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Probate Bond

An Insurance Against Mistakes and Intentional Wrongdoing

Probate Bond in The Woodland

A will allows an individual to bequeath assets, such as finances and possessions, to specific organizations, friends, or family members. While wills are meant to ensure that the wishes of an individual are carried out following death, the execution of the will is ultimately left up to the executor named in the will itself. The directives given in a will are carried out by the executor. Executors have many substantial responsibilities and they may sometimes make costly mistakes, particularly if they have never served in this role before. It’s also not unheard of for an executor to intentionally divert assets or defraud the beneficiaries. Because of these possibilities, the court may require the executor to obtain a probate bond. The probate bond serves as an insurance policy against mistakes and intentional acts of wrongdoing that result in financial losses. Although the process of obtaining a probate bond can be arduous, there are a few situations in which a lawyer may recommend getting one, including the following:

When Is a Probate Bond Needed?

While many wills or other legal circumstances can eliminate the need for a probate bond, there are several situations in which a bond is either necessary or provides important protection you’ll want to consider.

  • In some cases, the will itself requires the executor to secure a probate bond before the will can be carried out.
  • A court may require a probate bond before a large estate can be divided among the named inheritors to ensure this process proceeds smoothly.
  • When an individual passes away and leaves unsecured debts, a probate bond is often needed to ensure these debts will be paid out of the estate in a proper and timely fashion.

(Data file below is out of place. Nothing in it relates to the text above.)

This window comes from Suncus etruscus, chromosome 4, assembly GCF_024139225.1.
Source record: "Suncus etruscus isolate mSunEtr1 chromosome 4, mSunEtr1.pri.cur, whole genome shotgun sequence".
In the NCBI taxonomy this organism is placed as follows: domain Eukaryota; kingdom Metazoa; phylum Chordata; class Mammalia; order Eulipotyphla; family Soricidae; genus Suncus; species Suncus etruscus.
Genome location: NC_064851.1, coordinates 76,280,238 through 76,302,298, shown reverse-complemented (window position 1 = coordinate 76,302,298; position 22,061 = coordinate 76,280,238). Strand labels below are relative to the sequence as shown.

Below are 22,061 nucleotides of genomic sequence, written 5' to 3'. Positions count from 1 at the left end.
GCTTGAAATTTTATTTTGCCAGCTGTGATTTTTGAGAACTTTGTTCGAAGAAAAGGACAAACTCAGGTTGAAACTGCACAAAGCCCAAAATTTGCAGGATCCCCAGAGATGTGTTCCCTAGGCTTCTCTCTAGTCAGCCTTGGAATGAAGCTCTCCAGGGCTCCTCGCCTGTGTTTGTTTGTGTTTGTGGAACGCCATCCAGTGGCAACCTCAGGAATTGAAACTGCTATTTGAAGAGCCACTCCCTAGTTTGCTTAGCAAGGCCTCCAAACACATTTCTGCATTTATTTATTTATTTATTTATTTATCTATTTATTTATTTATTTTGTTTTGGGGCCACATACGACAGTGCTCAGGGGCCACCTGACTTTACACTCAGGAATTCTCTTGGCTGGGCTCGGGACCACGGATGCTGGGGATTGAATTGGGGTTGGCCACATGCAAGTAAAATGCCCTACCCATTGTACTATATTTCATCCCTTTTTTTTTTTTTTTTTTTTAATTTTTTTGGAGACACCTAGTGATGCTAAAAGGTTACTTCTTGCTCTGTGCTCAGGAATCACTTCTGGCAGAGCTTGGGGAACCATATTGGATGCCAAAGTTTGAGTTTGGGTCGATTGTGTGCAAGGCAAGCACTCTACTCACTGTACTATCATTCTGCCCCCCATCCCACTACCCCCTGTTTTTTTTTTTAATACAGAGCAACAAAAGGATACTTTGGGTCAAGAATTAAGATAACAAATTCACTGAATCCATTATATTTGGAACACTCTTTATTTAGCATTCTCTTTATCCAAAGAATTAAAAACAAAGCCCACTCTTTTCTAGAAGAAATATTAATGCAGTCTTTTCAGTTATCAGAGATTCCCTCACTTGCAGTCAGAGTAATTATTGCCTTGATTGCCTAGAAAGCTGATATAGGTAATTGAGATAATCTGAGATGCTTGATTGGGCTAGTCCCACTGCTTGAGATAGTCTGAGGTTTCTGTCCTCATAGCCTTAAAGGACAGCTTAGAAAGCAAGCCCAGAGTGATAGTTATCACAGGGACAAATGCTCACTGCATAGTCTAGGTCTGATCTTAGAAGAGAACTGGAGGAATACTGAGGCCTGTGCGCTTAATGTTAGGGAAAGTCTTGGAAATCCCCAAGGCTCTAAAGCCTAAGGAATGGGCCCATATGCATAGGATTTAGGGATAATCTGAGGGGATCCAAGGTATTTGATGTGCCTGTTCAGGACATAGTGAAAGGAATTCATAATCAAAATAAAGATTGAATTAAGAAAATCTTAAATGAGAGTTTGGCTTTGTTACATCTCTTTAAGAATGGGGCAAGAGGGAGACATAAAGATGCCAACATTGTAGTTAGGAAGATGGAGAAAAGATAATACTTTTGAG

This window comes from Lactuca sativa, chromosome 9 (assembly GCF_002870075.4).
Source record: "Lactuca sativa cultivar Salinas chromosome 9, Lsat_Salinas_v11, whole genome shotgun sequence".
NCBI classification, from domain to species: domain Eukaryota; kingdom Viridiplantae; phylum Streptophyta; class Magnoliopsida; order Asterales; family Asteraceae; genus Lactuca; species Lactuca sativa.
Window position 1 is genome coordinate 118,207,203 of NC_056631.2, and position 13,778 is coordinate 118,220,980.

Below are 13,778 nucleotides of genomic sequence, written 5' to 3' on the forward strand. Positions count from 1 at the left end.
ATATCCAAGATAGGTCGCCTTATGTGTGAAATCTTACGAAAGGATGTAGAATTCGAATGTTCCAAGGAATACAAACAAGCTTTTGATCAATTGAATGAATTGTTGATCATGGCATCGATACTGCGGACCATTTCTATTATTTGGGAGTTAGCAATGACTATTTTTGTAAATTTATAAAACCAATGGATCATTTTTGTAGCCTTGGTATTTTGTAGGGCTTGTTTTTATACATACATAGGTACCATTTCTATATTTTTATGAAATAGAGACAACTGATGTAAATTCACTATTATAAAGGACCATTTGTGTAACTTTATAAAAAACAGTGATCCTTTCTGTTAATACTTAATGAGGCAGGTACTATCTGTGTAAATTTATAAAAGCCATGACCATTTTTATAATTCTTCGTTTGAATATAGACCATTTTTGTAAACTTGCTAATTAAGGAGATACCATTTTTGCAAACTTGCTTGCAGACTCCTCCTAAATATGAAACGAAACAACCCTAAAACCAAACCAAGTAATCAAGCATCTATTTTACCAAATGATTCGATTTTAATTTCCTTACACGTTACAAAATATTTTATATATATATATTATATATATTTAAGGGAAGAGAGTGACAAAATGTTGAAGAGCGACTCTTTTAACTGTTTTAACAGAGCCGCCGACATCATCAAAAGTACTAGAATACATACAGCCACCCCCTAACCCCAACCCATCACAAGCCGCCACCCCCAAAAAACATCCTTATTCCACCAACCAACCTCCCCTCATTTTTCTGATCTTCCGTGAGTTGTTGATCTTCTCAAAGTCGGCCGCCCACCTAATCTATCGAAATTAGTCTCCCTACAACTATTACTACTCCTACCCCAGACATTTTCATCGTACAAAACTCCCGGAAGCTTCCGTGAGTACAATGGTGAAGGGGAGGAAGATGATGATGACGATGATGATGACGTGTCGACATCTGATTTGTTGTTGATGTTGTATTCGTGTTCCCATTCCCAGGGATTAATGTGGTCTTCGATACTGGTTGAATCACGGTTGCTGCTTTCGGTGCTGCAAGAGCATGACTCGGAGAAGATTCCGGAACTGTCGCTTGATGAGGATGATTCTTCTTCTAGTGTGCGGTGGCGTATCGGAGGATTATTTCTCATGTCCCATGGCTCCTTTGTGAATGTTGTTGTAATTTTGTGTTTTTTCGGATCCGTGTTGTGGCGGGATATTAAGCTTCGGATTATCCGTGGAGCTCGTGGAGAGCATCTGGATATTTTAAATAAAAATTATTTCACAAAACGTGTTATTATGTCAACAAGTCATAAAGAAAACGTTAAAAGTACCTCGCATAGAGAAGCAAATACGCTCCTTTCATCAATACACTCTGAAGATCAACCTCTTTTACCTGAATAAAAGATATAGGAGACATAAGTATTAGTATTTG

• If all heirs named in the will do not agree that the probate bond process can be waived, the executor must secure a bond.
  • When the individual probating the will is not the named executor of the will or there is no named executor, a bond may be required to protect the beneficiaries during the probate process.
  • When the decedent leaves unsecured debts
  • When the decedent’s estate is substantial

When a probate bond does not seem to be advisable, obtaining one will only add to the cost and duration of the probate process. Nevertheless, by working closely with a probate lawyer, families can be assured that the estate will be settled as expeditiously and smoothly as possible. Where a probate bond is indeed obtained, it can provide a convenient avenue by which heirs may file a claim for an executor’s alleged breach of fiduciary duties.

The Part Your Probate Lawyer Plays

Obtaining a probate bond is not a do-it-yourself task. Because there are many ways in which a bond application can be turned down or delayed, it’s essential to ensure you understand the application requirements and process, as well as any fees associated with the bond and the time expected between application for and issuance of the bond. Furthermore, the delays associated with issues obtaining a probate bond will also delay the division of the estate, which can lead to legal issues among the beneficiaries who might be concerned about their inheritance. The best way to ensure that the probate process proceeds smoothly and reduce your risk for being refused a probate bond is to work closely with your probate lawyer.

The Law Offices of Andrew J. Bolton, Esq. has extensive experience with all aspects of Texas probate law. Please give us a call at (936) 435-1908 for the professional assistance you need obtaining a probate bond.

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